Howard Jacobson's The Finkler Question won the 2010 Man Booker Prize for fiction. Many people a lot smarter than I am have analyzed this book in depth, so I'm not going to do that. Any book about self-hating Jews and anti-Semitism is bound to generate a lot of discussion, and I am certain I have nothing new to add.
I am just interested in the reading experience, and for me, this reading experience was less than satisfying. Here are some good things about this book: The narrator is funny and has a strong original voice. He manages his characters with an ironic detachment and provides amusing commentary on them, which I enjoyed.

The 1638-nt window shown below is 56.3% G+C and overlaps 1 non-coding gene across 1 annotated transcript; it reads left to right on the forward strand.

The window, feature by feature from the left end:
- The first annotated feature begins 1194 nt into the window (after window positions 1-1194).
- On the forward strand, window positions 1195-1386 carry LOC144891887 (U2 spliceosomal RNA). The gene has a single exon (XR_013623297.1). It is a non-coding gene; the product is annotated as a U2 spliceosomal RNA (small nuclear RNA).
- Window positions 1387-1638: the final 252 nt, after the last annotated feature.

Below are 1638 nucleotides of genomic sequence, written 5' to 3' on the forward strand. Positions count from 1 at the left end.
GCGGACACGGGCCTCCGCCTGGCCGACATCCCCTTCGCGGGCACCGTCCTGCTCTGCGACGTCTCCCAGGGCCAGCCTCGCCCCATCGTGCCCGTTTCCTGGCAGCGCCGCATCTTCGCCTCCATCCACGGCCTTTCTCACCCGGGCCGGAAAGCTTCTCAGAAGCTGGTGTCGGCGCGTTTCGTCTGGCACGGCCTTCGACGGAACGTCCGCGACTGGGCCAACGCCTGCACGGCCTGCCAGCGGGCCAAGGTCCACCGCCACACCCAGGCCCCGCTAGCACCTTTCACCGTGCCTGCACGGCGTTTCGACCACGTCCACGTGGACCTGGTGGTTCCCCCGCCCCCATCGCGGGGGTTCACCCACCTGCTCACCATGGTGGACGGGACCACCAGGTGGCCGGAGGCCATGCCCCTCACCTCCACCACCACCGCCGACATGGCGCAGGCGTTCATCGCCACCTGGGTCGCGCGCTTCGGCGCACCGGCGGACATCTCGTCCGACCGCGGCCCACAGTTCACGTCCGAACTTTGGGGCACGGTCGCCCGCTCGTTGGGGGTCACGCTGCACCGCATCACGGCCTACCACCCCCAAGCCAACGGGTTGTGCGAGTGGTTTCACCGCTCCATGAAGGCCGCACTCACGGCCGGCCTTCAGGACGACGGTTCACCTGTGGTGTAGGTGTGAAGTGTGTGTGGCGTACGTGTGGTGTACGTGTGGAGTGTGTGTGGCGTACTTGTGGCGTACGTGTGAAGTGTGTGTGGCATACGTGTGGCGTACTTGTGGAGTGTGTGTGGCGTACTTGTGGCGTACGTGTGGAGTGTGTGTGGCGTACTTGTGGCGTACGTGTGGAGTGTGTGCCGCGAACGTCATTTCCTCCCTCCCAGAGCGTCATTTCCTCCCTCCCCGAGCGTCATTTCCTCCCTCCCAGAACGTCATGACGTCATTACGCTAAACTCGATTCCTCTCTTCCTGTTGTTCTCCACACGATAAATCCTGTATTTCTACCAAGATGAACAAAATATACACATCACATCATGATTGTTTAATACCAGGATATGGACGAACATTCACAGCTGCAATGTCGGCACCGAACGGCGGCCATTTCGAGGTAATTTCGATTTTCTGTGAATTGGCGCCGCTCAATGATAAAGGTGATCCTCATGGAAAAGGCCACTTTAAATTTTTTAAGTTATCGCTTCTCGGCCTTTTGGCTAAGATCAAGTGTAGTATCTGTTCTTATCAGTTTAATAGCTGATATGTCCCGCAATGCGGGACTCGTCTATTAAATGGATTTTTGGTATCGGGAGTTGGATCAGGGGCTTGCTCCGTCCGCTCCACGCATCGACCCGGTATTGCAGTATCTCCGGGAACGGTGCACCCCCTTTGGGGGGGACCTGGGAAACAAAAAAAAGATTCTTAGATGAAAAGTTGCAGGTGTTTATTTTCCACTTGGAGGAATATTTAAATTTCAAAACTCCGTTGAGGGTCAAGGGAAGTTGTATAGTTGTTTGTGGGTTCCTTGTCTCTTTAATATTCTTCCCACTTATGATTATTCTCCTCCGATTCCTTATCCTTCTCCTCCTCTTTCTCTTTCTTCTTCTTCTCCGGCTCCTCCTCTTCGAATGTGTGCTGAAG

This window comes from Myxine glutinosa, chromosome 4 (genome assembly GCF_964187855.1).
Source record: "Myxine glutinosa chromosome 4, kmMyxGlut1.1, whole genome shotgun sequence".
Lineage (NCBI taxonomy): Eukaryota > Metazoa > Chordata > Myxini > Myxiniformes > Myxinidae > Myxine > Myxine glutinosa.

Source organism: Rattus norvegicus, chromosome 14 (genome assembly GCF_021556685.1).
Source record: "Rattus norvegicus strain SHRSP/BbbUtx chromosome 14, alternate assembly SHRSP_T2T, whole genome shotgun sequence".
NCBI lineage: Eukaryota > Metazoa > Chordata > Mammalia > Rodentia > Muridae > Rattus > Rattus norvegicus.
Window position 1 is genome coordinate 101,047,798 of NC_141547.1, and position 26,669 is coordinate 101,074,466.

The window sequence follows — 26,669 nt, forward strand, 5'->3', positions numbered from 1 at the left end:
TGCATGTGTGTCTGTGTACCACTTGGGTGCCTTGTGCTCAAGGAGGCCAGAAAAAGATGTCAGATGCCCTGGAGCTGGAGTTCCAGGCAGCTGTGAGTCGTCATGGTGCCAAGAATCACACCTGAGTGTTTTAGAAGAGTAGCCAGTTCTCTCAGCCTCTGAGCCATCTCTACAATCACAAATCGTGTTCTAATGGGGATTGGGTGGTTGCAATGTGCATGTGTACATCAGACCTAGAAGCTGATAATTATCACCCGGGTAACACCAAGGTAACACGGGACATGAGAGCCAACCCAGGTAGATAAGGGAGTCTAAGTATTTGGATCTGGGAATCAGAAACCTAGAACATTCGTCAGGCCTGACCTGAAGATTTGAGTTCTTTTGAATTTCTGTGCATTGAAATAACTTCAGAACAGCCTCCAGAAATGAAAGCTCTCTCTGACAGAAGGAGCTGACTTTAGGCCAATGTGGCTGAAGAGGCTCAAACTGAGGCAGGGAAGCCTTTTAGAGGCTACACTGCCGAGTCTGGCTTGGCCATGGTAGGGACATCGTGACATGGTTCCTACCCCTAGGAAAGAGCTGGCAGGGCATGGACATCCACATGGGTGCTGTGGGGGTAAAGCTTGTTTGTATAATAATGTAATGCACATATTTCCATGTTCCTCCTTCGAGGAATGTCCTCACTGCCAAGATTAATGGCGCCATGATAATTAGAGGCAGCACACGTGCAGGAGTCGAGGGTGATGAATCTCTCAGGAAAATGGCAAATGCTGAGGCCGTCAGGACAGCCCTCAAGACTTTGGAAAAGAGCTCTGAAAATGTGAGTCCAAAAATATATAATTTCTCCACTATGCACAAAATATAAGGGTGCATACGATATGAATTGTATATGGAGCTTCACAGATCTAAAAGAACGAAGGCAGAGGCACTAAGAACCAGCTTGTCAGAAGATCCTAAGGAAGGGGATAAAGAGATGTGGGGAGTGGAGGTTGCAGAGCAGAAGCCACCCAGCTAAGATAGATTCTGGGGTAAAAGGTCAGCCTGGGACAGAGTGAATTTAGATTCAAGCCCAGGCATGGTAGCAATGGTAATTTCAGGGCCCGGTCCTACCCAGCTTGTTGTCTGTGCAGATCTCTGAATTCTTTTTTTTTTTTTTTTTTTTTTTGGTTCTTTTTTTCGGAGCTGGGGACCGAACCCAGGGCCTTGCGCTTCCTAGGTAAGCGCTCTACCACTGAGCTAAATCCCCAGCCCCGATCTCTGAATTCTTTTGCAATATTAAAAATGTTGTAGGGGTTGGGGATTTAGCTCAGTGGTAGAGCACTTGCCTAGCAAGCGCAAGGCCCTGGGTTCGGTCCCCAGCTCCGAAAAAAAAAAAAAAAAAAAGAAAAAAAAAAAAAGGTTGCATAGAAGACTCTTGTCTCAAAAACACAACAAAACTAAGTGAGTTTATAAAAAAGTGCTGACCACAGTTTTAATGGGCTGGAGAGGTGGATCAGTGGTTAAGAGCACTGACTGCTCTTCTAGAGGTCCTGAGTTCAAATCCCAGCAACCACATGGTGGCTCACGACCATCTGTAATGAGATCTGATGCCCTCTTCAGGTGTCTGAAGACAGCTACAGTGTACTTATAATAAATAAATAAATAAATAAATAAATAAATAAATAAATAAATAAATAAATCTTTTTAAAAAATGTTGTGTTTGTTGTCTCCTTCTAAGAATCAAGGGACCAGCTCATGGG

Here are some bad things: His unpleasant characters just go on and on and on and they never shut up. Hardly anything ever happens except for a few nasty incidents that get blown out of proportion by the self-absorbed people who experience them. I couldn't stand those parts.
Apparently this book is a roman à clef, with several characters who are obvious parodies of well-known British academics and pundits. Since I am almost totally unfamiliar with the 21st Century British intelligentsia, all those references passed me by completely. If you want, you could try to explore than angle, too, but I can't be bothered. I've had enough of these folks.